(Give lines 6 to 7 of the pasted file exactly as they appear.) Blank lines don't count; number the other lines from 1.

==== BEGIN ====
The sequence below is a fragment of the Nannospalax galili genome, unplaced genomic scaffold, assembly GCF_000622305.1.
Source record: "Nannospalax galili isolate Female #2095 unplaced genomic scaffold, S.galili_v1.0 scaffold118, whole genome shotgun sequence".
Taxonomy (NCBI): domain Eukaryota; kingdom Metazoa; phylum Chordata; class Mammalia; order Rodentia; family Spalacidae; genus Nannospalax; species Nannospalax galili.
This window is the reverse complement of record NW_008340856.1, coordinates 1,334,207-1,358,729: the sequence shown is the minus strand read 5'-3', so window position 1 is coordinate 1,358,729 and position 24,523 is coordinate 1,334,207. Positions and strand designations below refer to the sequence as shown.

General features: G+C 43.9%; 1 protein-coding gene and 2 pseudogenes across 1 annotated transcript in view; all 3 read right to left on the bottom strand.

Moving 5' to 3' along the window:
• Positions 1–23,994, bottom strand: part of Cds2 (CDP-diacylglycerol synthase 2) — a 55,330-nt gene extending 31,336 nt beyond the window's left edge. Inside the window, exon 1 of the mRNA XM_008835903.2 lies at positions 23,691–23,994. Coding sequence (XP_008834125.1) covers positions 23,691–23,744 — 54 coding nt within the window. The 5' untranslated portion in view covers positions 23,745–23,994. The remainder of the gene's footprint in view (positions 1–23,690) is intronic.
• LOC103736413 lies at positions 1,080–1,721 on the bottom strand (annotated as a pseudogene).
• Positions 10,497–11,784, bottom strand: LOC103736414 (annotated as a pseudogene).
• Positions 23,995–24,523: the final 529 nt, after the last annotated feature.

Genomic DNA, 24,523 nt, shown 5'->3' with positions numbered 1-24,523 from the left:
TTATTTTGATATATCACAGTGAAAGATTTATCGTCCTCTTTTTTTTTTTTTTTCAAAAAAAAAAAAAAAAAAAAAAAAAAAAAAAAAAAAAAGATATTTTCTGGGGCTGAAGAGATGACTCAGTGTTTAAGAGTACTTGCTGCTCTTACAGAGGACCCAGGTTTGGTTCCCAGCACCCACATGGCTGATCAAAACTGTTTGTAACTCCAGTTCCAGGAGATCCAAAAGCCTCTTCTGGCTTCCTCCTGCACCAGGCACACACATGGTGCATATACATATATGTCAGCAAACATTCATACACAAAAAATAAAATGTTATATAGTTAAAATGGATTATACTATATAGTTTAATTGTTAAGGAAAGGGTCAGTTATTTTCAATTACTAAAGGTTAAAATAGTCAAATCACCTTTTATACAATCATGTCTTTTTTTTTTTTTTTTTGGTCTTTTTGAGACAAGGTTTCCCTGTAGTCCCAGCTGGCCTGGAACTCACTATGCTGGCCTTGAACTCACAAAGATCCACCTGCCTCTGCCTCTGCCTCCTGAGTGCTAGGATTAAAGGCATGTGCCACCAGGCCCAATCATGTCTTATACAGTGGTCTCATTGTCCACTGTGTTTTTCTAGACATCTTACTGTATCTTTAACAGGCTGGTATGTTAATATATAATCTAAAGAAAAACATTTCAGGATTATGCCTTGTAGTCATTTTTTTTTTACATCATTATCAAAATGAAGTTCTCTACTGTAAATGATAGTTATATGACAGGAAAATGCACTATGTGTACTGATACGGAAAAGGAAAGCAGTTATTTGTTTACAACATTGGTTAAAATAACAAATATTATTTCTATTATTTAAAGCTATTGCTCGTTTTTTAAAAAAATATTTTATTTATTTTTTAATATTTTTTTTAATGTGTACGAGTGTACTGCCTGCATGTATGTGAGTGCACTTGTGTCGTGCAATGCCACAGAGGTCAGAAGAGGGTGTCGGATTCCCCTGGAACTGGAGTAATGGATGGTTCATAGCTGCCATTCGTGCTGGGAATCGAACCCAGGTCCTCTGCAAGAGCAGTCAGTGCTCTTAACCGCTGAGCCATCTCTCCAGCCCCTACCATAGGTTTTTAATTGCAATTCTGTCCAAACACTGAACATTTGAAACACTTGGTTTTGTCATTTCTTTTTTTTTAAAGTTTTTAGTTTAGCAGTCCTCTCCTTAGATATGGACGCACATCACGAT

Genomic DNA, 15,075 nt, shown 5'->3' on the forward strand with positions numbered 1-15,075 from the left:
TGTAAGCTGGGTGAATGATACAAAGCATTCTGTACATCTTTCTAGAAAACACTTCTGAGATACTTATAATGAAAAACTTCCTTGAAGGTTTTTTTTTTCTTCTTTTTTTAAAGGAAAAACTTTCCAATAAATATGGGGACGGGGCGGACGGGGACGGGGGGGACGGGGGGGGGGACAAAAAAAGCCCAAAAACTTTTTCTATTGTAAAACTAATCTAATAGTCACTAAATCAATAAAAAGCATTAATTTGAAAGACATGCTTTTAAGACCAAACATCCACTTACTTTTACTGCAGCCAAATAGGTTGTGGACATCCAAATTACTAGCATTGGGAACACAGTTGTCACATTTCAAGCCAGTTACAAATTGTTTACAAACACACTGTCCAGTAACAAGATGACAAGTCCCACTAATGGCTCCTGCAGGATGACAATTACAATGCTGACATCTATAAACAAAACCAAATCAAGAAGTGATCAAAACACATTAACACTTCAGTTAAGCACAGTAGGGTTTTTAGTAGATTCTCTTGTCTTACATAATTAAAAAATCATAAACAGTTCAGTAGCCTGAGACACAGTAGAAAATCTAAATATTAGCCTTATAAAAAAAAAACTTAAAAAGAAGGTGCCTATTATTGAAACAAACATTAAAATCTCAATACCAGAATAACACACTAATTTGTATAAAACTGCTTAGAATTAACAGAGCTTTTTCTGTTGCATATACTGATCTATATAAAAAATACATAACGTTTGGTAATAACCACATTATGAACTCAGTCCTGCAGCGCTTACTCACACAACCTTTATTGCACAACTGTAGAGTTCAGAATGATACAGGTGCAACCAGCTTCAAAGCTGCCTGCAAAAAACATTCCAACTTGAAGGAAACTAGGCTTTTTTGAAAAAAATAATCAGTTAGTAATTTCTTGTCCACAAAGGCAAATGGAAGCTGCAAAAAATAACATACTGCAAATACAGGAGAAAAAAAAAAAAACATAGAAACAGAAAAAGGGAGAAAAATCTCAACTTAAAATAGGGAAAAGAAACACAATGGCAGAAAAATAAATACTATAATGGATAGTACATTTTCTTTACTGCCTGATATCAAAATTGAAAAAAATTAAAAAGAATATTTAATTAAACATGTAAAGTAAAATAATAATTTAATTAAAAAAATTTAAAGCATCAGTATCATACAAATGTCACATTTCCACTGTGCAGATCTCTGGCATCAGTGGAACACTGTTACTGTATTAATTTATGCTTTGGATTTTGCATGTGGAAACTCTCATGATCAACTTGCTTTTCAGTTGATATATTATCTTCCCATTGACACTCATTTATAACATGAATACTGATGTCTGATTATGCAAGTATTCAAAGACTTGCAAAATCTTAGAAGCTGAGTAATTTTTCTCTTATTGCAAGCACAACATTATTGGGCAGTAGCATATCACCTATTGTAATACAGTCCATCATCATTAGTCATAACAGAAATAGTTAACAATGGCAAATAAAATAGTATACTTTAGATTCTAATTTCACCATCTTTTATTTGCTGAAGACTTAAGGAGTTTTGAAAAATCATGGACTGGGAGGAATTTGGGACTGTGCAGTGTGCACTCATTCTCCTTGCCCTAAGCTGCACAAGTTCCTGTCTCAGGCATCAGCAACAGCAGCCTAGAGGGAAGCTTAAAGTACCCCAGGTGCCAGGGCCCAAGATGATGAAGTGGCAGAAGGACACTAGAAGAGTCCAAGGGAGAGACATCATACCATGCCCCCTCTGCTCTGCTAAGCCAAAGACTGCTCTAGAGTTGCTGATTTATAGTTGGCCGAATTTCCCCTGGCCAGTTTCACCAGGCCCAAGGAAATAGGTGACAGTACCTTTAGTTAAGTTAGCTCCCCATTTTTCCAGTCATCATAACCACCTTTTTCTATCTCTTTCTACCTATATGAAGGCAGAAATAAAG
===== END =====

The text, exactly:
Moving 5' to 3' along the window:
• Positions 1–23,994, bottom strand: part of Cds2 (CDP-diacylglycerol synthase 2) — a 55,330-nt gene extending 31,336 nt beyond the window's left edge. Inside the window, exon 1 of the mRNA XM_008835903.2 lies at positions 23,691–23,994. Coding sequence (XP_008834125.1) covers positions 23,691–23,744 — 54 coding nt within the window. The 5' untranslated portion in view covers positions 23,745–23,994. The remainder of the gene's footprint in view (positions 1–23,690) is intronic.